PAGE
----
I Helped My Mother To Live and Later Die
After begging her mother to live longer, this author later honors her mother's wishes for how she wanted to be treated at the end of her life
"Please don't die now, Mom! I can't handle two funerals back-to-back."
In a panic, I squeezed my mother's hand as I sat beside her bed. The hallway's stark white light streamed through her doorway. Announcements crackled over an intercom as an equipment cart clattered past her room. Mom's roommate moaned in her sleep before returning to rhythmic snoring.
Then, finally, a sweet-faced nurse's aide said I could stay beyond regular visiting hours. Staring intently before she spoke, Mom said, "Your father came to me in a dream last night and told me it was time to let go and be with him again."
Mom Loved Her New Life
Flashback to Dad's death from colon cancer, a few days after his 80th birthday. After he passed, Mom moved over 1,000 miles from her house on a dusty, isolated road to live near me and my husband, Tom, in Florida.
She blossomed like the red roses she cared for near her apartment.
Leaving sadness and grief behind, she chose a sunny independent living apartment in a continuing care retirement community (CCRC). There she blossomed like the red roses she cared for near her apartment.
Mom made new friends fast, joined afternoon card games, shelved books at the community library, tended a meditation garden, participated in church activities, baked yummy chocolate chip cookies to share, traveled to visit a few relatives across the country, and enjoyed an occasional happy hour glass of sangria with girlfriends.
In addition, Tom and I included Mom in many local activities. "I love my new life here," she often said. Mom's newfound happiness lasted almost two years.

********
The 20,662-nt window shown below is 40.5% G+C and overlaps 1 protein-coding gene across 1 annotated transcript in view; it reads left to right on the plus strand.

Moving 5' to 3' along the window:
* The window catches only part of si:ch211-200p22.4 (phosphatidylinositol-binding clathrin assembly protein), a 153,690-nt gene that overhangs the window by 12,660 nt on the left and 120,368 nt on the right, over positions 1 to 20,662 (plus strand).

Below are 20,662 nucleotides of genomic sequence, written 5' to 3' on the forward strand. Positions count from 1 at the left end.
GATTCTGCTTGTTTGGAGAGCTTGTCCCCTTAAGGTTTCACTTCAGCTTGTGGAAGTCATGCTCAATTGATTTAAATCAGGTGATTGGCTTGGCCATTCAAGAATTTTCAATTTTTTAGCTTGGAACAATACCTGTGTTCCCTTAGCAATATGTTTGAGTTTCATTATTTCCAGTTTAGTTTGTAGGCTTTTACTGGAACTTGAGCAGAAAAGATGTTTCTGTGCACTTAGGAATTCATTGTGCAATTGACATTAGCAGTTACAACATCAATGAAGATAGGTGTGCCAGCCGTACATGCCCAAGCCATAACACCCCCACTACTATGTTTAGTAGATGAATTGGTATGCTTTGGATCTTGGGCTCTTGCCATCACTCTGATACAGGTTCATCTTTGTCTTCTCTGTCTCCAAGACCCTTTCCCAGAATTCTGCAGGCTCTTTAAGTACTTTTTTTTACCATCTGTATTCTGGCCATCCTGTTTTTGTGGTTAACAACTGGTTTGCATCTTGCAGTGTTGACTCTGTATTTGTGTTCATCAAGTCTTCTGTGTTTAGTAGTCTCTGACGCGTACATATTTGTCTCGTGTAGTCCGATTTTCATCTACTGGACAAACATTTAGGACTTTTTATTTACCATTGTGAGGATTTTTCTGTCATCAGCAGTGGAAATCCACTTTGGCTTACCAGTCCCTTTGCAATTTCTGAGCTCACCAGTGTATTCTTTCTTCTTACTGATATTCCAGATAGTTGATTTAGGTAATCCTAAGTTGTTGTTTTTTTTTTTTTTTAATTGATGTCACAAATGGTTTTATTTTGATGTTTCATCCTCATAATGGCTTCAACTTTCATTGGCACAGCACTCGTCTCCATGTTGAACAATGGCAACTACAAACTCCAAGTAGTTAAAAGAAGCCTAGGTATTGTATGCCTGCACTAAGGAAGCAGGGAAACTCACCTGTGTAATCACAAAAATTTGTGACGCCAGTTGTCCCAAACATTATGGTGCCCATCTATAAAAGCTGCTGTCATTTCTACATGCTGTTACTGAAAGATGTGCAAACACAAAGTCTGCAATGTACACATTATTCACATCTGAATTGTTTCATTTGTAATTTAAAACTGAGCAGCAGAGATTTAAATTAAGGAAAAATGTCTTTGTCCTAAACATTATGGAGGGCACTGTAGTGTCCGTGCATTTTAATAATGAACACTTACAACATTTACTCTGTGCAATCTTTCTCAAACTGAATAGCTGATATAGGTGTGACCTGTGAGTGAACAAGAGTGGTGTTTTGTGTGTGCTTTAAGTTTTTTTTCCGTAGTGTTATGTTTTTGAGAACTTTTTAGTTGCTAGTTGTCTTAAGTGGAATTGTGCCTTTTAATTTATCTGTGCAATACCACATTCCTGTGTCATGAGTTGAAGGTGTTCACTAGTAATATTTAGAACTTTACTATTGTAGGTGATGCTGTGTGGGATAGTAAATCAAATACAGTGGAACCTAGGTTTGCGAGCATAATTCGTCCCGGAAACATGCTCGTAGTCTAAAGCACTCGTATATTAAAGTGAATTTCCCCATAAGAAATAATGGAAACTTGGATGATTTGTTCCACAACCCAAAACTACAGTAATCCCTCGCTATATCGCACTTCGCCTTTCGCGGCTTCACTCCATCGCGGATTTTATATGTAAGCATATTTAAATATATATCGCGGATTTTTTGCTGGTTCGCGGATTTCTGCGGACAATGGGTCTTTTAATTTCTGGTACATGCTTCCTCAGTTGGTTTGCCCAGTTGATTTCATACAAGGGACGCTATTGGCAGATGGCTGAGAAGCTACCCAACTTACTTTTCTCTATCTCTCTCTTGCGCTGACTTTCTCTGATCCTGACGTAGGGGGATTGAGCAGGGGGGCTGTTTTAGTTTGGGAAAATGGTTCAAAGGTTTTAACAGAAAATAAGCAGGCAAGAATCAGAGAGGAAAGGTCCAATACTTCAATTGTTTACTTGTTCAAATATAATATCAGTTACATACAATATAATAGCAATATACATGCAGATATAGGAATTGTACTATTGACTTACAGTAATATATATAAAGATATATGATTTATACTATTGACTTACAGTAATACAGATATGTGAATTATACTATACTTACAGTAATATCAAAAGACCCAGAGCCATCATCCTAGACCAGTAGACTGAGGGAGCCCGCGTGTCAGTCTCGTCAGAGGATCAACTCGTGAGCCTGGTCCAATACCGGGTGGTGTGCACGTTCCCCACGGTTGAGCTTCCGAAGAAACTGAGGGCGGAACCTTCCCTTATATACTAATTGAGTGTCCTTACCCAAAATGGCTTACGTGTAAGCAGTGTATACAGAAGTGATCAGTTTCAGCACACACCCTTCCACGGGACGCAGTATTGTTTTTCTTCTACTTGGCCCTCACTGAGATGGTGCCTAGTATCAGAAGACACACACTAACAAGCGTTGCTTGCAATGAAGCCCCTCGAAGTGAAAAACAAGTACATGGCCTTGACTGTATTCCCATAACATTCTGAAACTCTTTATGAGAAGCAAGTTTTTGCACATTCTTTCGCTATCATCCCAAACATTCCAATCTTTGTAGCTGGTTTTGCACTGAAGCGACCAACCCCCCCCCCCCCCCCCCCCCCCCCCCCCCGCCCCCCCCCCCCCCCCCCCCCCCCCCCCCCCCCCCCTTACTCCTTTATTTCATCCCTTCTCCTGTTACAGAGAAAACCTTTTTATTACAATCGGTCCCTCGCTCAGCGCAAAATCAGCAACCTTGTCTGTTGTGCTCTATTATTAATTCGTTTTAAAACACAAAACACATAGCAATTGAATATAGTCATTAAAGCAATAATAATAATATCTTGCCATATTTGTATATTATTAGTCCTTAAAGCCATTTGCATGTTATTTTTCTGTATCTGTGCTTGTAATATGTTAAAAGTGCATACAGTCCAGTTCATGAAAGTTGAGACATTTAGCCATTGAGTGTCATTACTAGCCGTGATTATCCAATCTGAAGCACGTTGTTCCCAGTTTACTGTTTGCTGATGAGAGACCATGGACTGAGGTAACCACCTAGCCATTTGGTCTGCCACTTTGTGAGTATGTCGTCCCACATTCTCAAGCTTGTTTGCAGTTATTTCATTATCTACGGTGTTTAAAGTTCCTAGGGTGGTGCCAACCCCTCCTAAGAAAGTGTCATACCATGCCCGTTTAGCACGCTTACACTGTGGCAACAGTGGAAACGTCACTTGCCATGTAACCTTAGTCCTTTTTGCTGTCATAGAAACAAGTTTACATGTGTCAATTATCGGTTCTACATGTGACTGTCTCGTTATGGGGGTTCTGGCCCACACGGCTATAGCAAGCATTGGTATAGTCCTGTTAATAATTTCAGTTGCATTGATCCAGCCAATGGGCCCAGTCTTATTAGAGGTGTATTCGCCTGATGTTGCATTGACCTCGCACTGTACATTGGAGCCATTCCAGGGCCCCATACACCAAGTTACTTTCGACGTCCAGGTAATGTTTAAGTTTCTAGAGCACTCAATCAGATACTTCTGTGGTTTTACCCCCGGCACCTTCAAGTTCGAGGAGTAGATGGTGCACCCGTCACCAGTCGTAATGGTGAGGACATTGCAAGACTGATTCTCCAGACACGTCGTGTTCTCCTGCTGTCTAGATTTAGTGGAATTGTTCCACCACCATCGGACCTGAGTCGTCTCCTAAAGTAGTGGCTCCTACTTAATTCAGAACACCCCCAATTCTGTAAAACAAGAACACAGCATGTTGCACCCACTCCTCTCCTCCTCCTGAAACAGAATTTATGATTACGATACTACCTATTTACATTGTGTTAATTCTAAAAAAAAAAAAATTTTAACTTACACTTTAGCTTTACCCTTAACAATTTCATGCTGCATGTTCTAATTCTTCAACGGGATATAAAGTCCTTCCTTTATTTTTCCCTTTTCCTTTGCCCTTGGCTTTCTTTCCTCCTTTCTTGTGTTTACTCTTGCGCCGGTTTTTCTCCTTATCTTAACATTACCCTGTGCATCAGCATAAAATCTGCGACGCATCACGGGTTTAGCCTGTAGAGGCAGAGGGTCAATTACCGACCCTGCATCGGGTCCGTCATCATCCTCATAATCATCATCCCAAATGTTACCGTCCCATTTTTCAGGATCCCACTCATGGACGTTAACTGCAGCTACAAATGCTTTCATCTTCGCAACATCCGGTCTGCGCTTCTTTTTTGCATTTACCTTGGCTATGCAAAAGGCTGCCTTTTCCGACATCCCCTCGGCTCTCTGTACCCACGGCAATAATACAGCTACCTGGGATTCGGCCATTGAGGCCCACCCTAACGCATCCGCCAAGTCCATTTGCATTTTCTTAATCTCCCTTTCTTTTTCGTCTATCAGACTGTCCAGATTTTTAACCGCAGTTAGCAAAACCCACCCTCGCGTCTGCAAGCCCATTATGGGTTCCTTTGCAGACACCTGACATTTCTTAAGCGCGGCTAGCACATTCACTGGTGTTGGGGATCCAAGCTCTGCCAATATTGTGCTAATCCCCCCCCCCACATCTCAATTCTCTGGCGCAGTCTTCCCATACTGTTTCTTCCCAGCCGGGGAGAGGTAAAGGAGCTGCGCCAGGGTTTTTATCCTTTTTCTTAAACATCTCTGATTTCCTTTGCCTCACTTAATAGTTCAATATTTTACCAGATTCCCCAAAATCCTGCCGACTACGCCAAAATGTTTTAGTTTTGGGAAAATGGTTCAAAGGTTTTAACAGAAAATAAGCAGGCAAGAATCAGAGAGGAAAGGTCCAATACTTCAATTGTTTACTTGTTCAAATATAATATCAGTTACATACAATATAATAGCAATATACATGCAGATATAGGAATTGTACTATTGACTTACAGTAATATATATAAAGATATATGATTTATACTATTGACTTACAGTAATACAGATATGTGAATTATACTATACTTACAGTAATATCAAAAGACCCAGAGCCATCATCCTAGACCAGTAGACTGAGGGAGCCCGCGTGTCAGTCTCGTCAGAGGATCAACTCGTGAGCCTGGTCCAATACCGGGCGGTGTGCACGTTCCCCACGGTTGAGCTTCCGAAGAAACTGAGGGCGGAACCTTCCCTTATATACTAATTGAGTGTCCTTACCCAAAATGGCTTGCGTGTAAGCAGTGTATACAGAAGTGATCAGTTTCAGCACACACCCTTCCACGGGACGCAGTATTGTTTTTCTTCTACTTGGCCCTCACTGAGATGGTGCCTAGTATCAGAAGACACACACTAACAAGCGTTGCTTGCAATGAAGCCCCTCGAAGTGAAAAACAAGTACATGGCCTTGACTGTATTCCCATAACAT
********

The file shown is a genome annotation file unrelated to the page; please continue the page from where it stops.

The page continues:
A serious fall interrupted Mom's joyful journey. After spending Thanksgiving with Tom and me, my mother fell in her apartment, shattering her femur. Mom's next-door neighbor's frantic phone call brought the ambulance.
At the hospital, we authorized emergency orthopedic surgery. A few days later, she transferred to her CCRC's skilled nursing care wing, with weeks of physical therapy scheduled. Her spirit was crushed.
I was devastated, of course, but the knockdown punch to the gut hit in early December. That's when my husband visited his doctor, feeling unusually tired, with jaundiced skin and abdominal pain. He called me at work later, saying he'd been admitted to the hospital for specialized testing.
I bolted from my desk and didn't return to it for many weeks. Meetings and phone calls with medical staff filled our coming days. By week's end, we knew his diagnosis was a callous killer — late-stage inoperable, and untreatable liver cancer.
His prognosis was death within a few months. My 72-year-old husband chose home hospice care rather than a war he couldn't win.
"All right! I won't die now," Mom said from her nursing home bed when she understood Tom's death sentence. And that's just what she did.
Mom mustered her petite body's life force, willing her health to improve.
Mom mustered her petite body's life force, willing her health to improve.
She completed prescribed physical therapy, navigated with her fractured leg plus a walker, and moved back into her apartment with daily assistance from an aide and friends.
I boomeranged between caring for my mother and my husband. Then, Tom's progressive downward spiral gathered speed while Mom's condition stabilized. He died in my arms on February 12, 2007, with my brother beside us both.
A packed church celebrated my husband's life. Mom sat near me as I stood in the funeral's receiving line, both brokenhearted.
Years Before, We Talked About Care Preferences
"I don't want you kids to have to pull the plug on me someday," Mom said over a decade before.
Several years before Dad's death, our family discussed healthcare preferences if we experienced a severe illness. My mother had once carried the burden of being the one who authorized disconnecting her aunt and mother from life support after each suffered debilitating strokes.